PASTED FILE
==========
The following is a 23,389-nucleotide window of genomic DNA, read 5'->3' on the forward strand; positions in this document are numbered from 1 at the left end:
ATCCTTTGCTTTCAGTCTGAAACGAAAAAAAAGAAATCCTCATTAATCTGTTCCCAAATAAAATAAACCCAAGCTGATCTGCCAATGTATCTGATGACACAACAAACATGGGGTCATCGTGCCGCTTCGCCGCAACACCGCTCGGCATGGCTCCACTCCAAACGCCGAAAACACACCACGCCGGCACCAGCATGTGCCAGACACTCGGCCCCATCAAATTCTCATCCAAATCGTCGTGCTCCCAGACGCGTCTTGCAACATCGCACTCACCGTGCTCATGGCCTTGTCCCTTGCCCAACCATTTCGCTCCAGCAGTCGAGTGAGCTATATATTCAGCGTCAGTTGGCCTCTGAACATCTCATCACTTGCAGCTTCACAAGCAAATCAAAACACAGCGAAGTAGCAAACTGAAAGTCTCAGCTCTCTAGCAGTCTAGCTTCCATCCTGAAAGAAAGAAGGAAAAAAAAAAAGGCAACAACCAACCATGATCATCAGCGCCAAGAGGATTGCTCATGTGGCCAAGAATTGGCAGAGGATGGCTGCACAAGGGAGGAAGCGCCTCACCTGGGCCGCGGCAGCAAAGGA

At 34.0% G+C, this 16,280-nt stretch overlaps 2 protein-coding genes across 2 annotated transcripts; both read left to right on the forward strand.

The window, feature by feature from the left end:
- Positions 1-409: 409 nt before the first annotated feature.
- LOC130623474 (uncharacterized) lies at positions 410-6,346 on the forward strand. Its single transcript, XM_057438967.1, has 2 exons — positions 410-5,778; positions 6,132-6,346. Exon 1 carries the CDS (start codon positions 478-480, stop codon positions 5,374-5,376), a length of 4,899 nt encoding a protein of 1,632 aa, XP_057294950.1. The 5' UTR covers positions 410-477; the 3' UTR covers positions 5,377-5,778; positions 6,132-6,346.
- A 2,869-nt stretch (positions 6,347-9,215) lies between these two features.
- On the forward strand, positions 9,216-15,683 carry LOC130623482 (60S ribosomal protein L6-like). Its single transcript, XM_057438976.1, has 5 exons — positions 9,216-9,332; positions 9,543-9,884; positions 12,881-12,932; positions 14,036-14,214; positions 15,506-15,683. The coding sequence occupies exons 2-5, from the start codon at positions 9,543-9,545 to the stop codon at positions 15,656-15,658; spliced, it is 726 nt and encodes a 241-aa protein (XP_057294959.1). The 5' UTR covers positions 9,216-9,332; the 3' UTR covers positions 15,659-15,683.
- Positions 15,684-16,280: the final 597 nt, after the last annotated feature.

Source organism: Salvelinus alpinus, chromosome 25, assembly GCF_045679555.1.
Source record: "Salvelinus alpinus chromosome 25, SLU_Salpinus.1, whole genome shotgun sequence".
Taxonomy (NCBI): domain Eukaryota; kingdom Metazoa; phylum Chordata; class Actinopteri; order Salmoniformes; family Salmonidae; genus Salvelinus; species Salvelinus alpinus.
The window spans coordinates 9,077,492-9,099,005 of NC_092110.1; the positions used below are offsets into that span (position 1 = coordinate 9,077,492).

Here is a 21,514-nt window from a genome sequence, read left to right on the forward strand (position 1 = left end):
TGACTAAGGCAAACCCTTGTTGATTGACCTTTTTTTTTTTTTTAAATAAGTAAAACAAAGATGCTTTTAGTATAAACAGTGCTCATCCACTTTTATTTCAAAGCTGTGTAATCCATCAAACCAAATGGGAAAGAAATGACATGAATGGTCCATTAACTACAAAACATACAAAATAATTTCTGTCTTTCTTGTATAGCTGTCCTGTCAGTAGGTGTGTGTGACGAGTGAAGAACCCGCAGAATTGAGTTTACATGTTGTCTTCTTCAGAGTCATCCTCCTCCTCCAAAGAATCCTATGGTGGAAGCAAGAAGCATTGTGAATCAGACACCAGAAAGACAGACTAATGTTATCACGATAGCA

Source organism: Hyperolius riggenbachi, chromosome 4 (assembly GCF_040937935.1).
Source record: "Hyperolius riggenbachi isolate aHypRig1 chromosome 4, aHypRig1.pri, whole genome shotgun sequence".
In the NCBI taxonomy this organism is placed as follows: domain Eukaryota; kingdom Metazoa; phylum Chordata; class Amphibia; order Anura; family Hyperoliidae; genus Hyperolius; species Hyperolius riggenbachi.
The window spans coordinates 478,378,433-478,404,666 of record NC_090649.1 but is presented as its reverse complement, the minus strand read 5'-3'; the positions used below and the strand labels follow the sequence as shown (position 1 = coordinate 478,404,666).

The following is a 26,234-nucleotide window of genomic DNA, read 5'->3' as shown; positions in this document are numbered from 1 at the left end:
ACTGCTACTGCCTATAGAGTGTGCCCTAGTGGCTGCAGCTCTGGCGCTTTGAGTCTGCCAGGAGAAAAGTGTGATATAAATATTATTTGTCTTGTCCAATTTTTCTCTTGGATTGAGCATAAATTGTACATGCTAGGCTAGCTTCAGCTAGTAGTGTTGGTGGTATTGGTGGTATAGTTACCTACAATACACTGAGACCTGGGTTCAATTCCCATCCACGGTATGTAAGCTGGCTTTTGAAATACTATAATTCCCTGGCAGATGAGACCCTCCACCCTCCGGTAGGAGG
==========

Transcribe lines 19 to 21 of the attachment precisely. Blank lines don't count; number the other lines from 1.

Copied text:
The window spans coordinates 478,378,433-478,404,666 of record NC_090649.1 but is presented as its reverse complement, the minus strand read 5'-3'; the positions used below and the strand labels follow the sequence as shown (position 1 = coordinate 478,404,666).

The following is a 26,234-nucleotide window of genomic DNA, read 5'->3' as shown; positions in this document are numbered from 1 at the left end:
ACTGCTACTGCCTATAGAGTGTGCCCTAGTGGCTGCAGCTCTGGCGCTTTGAGTCTGCCAGGAGAAAAGTGTGATATAAATATTATTTGTCTTGTCCAATTTTTCTCTTGGATTGAGCATAAATTGTACATGCTAGGCTAGCTTCAGCTAGTAGTGTTGGTGGTATTGGTGGTATAGTTACCTACAATACACTGAGACCTGGGTTCAATTCCCATCCACGGTATGTAAGCTGGCTTTTGAAATACTATAATTCCCTGGCAGATGAGACCCTCCACCCTCCGGTAGGAGG